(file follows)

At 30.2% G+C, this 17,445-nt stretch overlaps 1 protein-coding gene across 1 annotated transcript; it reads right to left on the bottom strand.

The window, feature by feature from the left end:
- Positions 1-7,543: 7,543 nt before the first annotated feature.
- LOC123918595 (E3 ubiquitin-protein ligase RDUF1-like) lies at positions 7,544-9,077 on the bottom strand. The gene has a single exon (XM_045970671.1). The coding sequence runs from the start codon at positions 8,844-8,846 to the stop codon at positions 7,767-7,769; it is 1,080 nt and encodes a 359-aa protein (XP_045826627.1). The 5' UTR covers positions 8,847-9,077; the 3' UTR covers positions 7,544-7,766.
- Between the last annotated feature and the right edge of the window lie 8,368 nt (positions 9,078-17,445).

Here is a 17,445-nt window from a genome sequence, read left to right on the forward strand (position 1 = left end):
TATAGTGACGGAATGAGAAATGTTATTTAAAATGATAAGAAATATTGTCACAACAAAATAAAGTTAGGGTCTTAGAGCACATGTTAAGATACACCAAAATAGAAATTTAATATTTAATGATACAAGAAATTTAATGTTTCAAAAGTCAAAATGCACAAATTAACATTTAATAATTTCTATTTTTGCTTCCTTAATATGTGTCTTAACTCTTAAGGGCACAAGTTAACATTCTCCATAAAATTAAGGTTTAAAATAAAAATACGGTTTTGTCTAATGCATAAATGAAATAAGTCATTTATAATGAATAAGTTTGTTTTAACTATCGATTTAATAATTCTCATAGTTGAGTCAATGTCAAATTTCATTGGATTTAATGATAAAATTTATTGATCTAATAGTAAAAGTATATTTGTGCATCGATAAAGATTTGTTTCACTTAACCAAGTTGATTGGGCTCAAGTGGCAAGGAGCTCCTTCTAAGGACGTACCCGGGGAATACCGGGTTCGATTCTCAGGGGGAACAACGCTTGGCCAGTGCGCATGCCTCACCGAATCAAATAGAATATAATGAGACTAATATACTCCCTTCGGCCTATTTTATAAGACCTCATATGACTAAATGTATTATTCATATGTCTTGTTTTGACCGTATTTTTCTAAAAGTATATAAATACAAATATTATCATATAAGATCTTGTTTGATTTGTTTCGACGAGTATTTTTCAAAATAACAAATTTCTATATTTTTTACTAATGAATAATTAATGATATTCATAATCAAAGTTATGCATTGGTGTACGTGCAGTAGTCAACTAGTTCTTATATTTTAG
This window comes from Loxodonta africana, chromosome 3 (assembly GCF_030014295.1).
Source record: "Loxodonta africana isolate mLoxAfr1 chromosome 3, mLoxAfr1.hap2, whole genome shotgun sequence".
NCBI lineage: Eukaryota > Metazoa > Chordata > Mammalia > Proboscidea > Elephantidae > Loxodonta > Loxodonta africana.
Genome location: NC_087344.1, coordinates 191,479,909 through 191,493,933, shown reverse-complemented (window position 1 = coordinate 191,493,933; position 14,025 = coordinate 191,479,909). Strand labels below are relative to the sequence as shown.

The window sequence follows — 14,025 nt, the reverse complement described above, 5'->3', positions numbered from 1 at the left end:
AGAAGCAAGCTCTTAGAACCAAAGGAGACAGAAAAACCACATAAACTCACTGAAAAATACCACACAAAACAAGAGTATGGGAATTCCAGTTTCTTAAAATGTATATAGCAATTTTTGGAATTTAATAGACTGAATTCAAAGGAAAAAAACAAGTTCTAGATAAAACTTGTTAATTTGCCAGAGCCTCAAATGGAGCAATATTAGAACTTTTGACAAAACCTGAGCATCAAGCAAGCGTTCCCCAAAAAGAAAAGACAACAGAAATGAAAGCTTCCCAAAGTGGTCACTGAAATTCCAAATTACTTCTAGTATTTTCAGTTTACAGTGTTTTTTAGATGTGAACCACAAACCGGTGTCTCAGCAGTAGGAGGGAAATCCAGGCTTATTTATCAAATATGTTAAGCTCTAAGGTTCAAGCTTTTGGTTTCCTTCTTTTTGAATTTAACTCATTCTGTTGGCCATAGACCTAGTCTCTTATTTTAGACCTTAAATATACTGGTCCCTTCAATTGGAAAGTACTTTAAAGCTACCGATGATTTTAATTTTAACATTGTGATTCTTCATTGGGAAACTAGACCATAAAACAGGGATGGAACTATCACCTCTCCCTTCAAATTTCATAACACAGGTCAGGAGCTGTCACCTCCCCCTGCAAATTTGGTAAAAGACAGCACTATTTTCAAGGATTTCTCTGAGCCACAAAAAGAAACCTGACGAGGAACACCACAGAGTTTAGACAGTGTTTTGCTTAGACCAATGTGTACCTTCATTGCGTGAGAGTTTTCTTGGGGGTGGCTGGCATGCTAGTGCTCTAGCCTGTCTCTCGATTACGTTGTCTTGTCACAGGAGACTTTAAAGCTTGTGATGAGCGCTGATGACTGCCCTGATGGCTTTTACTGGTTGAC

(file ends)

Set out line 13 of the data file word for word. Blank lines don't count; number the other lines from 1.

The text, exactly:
AGAAGCAAGCTCTTAGAACCAAAGGAGACAGAAAAACCACATAAACTCACTGAAAAATACCACACAAAACAAGAGTATGGGAATTCCAGTTTCTTAAAATGTATATAGCAATTTTTGGAATTTAATAGACTGAATTCAAAGGAAAAAAACAAGTTCTAGATAAAACTTGTTAATTTGCCAGAGCCTCAAATGGAGCAATATTAGAACTTTTGACAAAACCTGAGCATCAAGCAAGCGTTCCCCAAAAAGAAAAGACAACAGAAATGAAAGCTTCCCAAAGTGGTCACTGAAATTCCAAATTACTTCTAGTATTTTCAGTTTACAGTGTTTTTTAGATGTGAACCACAAACCGGTGTCTCAGCAGTAGGAGGGAAATCCAGGCTTATTTATCAAATATGTTAAGCTCTAAGGTTCAAGCTTTTGGTTTCCTTCTTTTTGAATTTAACTCATTCTGTTGGCCATAGACCTAGTCTCTTATTTTAGACCTTAAATATACTGGTCCCTTCAATTGGAAAGTACTTTAAAGCTACCGATGATTTTAATTTTAACATTGTGATTCTTCATTGGGAAACTAGACCATAAAACAGGGATGGAACTATCACCTCTCCCTTCAAATTTCATAACACAGGTCAGGAGCTGTCACCTCCCCCTGCAAATTTGGTAAAAGACAGCACTATTTTCAAGGATTTCTCTGAGCCACAAAAAGAAACCTGACGAGGAACACCACAGAGTTTAGACAGTGTTTTGCTTAGACCAATGTGTACCTTCATTGCGTGAGAGTTTTCTTGGGGGTGGCTGGCATGCTAGTGCTCTAGCCTGTCTCTCGATTACGTTGTCTTGTCACAGGAGACTTTAAAGCTTGTGATGAGCGCTGATGACTGCCCTGATGGCTTTTACTGGTTGAC